Netflix film Sand Castle takes a gritty look at experiences of soldiers

Starring X-Men’s Nicholas Hoult, it takes a look at the the grim reality of how they are affected by the horrors of war.

Nicholas Hoult in Sand Castle. Courtesy Netflix
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The feeling of helplessness and vulnerability in a war zone, even as you battle to help people who might shoot you the ­moment you turn your back, is the core emotion at the heart of Sand Castle, a different kind of American war movie that leaves any notion of glory in the dust.

Star Nicholas Hoult believes such feelings of dread are ­commonplace among soldiers.

“You get obsessed over completing the mission even though in the end it’s pointless – and you feel like you’ve failed,” he says.

Far from a hero's journey, Sand Castle, a Netflix original movie available to stream from Friday, is a visceral exploration of the horrors of war and how it affects soldiers.

It follows a group of American soldiers in Iraq in 2003, the early days of the second Gulf War. We bear witness to the heat and the horror through the ­inexperienced private Matt Ocre (Hoult) who, with his fellow soldiers, is ordered to the ­outskirts of Baqubah to repair a water-pumping station damaged by American bombs.

As Ocre discovers, in an atmosphere where resentment and anger fester, trying to win the hearts and minds of the locals is a task fraught with danger. Here, in the streets, squares and schools, he discovers the true cost of war, with a sense of futility that hits home with blunt emotional force.

Hoult encountered the script five years ago when it made it onto the Black List, an annual Hollywood survey of the hottest unproduced screenplays. “It wasn’t that thing, like in many war films, where you see the best of the best, the elite,” says the 27-year-old British actor.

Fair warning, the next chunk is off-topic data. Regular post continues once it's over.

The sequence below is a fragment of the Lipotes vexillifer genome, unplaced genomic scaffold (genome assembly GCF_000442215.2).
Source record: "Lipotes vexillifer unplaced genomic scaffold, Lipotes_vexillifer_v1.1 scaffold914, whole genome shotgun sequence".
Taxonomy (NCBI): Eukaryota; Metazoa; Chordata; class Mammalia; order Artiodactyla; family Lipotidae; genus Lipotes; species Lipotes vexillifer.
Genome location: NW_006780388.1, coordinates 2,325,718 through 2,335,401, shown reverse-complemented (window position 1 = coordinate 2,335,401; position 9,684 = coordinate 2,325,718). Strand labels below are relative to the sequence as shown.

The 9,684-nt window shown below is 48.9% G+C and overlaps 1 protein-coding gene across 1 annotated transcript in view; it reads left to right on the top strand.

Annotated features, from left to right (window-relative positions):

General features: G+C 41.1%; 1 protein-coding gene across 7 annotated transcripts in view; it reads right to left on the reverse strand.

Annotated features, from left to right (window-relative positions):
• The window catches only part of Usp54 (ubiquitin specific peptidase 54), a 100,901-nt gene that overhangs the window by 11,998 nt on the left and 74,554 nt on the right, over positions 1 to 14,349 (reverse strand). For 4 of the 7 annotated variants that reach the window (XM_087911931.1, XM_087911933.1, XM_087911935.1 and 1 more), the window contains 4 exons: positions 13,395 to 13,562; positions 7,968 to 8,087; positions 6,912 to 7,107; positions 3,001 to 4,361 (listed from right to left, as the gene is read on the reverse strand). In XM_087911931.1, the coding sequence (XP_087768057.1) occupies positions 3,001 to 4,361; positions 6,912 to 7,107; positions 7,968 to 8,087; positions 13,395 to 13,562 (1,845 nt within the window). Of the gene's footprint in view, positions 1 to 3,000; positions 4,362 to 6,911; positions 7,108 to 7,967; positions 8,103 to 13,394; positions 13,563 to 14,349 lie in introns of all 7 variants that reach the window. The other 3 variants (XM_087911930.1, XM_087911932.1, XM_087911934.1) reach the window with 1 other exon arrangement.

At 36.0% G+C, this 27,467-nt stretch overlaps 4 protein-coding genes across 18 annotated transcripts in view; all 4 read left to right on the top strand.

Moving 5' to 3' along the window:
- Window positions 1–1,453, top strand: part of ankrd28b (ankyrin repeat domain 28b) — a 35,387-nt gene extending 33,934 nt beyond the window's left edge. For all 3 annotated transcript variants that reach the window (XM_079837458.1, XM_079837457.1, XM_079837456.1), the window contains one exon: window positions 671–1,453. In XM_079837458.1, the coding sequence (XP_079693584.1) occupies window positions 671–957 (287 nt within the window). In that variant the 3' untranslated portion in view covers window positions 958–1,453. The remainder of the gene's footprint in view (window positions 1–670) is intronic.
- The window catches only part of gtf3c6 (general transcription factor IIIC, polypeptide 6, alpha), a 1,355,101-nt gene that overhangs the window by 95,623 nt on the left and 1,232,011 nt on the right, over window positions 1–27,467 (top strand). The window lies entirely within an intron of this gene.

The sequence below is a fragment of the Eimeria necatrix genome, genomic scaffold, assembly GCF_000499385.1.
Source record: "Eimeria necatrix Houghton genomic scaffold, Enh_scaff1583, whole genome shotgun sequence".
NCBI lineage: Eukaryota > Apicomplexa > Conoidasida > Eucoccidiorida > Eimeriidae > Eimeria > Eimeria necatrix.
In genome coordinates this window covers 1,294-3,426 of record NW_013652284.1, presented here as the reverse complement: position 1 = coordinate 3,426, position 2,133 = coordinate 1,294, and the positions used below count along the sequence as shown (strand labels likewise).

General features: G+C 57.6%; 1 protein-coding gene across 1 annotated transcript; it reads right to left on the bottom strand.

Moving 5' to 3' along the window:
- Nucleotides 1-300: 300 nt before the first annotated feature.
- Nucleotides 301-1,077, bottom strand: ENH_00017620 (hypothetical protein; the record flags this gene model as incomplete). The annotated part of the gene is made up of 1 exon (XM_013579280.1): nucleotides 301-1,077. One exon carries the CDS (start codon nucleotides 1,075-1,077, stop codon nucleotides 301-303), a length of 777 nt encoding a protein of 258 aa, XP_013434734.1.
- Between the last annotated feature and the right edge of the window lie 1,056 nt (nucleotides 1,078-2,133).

"There, you see people who were trained and end up in a bad situation, but they're still trained for it. This is more along the lines of [2010 documentary] Restrepo: young guys, yes, they're trained, but they're not necessarily ­super-elite soldiers."

Screenwriter and war veteran Chris Roessner – who has two years and more than 200 ­missions in Iraq’s Sunni Triangle to his name – says while his script is not an autobiography, it is inspired by real events and he feels close to the experiences of Ocre.

“When I was 18, of course, I was very scared [in Iraq],” he says. “What I didn’t know at that time is that everyone else was scared as well, but they were just better at hiding it.”

Hoult made his film acting debut at the age of 7 in Intimate Relations (1996). His breakout role came in 2002 opposite Hugh Grant in About a Boy, which was followed by two seasons as manipulative Bristol teenager Tony Stonem in the Bafta-winning ­British series drama Skins.

Hollywood beckoned and recent roles include Hank McCoy/Beast in the X-Men films, lovestruck zombie R in Warm Bodies (2013), the young J D Salinger in Rebel in the Rye (2017) and the crazed Nux in Mad Max: Fury Road (2015).

He will soon play legendary inventor Nikola Tesla in The Current War, due out in December, striking sparks off electrical rival Thomas Edison, played by Sherlock's Benedict Cumberbatch. He is also providing the voice of Fiver in a new TV mini-series adaptation of Watership Down.

Through all of the above – including four years of dating with fellow X-Men co-star Jennifer Lawrence before their 2014 split – Hoult has worked with children's charities, including the Teenage Cancer Trust and Save The Children. In 2007, he was inducted into the Hall of Fame of the National Society for the ­Prevention of Cruelty to Children. He also remains loyal to old friends, including Skins co-star Kaya Scodelario, who calls Hoult her "guardian angel in this industry".

Hoult's co-stars in Sand ­Castle include: Henry Cavill (Man of Steel); Glen Powell (Hidden Figures); Neil Brown Jr. (The Walking Dead); and Logan ­Marshall-Green (Prometheus, Quarry).

Brazilian-born director Fernando Coimbra (A Wolf at the Door) says that after his first reading of the Sand Castle script, he couldn't shake the grim images of Ocre and his comrades taking on their impossible task, akin to Sisyphus, from Greek mythology, doomed to roll a boulder up a hill for all eternity.

“Sisyphus’s work is like Matt,” says Coimbra. “He could never finish by himself. He has to leave and go back home without fixing it.”